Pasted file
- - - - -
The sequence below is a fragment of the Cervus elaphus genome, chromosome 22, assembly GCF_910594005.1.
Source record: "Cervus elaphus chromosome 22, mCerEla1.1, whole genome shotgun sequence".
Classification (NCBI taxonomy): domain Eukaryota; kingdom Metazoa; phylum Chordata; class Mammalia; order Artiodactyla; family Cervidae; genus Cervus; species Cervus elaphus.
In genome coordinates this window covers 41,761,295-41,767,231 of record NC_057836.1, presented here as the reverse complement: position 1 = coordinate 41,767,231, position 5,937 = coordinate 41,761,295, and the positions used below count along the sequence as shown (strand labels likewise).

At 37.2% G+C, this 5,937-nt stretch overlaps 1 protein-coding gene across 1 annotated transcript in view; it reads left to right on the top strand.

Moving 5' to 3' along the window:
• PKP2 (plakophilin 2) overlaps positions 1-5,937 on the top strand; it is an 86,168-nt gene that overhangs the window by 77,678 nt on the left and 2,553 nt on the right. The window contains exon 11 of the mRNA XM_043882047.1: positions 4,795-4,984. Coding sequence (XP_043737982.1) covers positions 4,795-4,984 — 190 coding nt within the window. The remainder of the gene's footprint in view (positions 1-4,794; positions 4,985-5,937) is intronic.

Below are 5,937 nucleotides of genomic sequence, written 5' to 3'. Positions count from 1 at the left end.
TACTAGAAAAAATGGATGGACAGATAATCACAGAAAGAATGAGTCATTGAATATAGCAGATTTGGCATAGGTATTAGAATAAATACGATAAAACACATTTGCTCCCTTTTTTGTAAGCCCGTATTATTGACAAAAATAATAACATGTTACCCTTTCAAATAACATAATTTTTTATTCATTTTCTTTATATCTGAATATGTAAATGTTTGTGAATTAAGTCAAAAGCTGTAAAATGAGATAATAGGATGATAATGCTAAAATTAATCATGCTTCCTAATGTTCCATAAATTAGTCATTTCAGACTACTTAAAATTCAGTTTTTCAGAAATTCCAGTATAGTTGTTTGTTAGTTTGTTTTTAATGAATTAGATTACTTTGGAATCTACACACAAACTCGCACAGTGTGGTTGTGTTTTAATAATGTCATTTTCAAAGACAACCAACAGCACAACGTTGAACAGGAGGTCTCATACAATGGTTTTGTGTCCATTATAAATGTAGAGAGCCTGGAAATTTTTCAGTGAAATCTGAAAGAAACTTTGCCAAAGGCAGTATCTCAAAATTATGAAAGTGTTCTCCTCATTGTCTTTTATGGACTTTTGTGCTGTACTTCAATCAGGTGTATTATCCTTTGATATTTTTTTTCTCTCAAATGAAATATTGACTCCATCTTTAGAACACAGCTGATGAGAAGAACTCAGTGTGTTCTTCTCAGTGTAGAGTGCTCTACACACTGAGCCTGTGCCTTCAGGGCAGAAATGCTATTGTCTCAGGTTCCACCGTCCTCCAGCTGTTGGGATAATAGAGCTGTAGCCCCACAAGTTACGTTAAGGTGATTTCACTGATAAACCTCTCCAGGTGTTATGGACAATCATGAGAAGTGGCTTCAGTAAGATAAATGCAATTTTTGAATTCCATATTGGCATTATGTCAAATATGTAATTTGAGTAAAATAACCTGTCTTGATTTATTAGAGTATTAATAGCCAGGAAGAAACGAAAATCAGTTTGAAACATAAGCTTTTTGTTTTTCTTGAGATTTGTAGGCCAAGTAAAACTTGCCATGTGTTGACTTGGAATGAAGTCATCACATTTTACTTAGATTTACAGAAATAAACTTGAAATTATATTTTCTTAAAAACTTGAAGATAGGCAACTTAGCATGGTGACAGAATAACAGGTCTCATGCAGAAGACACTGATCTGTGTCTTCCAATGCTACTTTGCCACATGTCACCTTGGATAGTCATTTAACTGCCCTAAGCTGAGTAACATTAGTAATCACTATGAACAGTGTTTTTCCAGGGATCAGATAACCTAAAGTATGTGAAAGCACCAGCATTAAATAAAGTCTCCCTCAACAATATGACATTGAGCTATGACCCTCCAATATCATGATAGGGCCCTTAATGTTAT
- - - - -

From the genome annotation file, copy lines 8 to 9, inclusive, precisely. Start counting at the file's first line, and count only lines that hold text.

Below are 5,937 nucleotides of genomic sequence, written 5' to 3'. Positions count from 1 at the left end.
TACTAGAAAAAATGGATGGACAGATAATCACAGAAAGAATGAGTCATTGAATATAGCAGATTTGGCATAGGTATTAGAATAAATACGATAAAACACATTTGCTCCCTTTTTTGTAAGCCCGTATTATTGACAAAAATAATAACATGTTACCCTTTCAAATAACATAATTTTTTATTCATTTTCTTTATATCTGAATATGTAAATGTTTGTGAATTAAGTCAAAAGCTGTAAAATGAGATAATAGGATGATAATGCTAAAATTAATCATGCTTCCTAATGTTCCATAAATTAGTCATTTCAGACTACTTAAAATTCAGTTTTTCAGAAATTCCAGTATAGTTGTTTGTTAGTTTGTTTTTAATGAATTAGATTACTTTGGAATCTACACACAAACTCGCACAGTGTGGTTGTGTTTTAATAATGTCATTTTCAAAGACAACCAACAGCACAACGTTGAACAGGAGGTCTCATACAATGGTTTTGTGTCCATTATAAATGTAGAGAGCCTGGAAATTTTTCAGTGAAATCTGAAAGAAACTTTGCCAAAGGCAGTATCTCAAAATTATGAAAGTGTTCTCCTCATTGTCTTTTATGGACTTTTGTGCTGTACTTCAATCAGGTGTATTATCCTTTGATATTTTTTTTCTCTCAAATGAAATATTGACTCCATCTTTAGAACACAGCTGATGAGAAGAACTCAGTGTGTTCTTCTCAGTGTAGAGTGCTCTACACACTGAGCCTGTGCCTTCAGGGCAGAAATGCTATTGTCTCAGGTTCCACCGTCCTCCAGCTGTTGGGATAATAGAGCTGTAGCCCCACAAGTTACGTTAAGGTGATTTCACTGATAAACCTCTCCAGGTGTTATGGACAATCATGAGAAGTGGCTTCAGTAAGATAAATGCAATTTTTGAATTCCATATTGGCATTATGTCAAATATGTAATTTGAGTAAAATAACCTGTCTTGATTTATTAGAGTATTAATAGCCAGGAAGAAACGAAAATCAGTTTGAAACATAAGCTTTTTGTTTTTCTTGAGATTTGTAGGCCAAGTAAAACTTGCCATGTGTTGACTTGGAATGAAGTCATCACATTTTACTTAGATTTACAGAAATAAACTTGAAATTATATTTTCTTAAAAACTTGAAGATAGGCAACTTAGCATGGTGACAGAATAACAGGTCTCATGCAGAAGACACTGATCTGTGTCTTCCAATGCTACTTTGCCACATGTCACCTTGGATAGTCATTTAACTGCCCTAAGCTGAGTAACATTAGTAATCACTATGAACAGTGTTTTTCCAGGGATCAGATAACCTAAAGTATGTGAAAGCACCAGCATTAAATAAAGTCTCCCTCAACAATATGACATTGAGCTATGACCCTCCAATATCATGATAGGGCCCTTAATGTTAT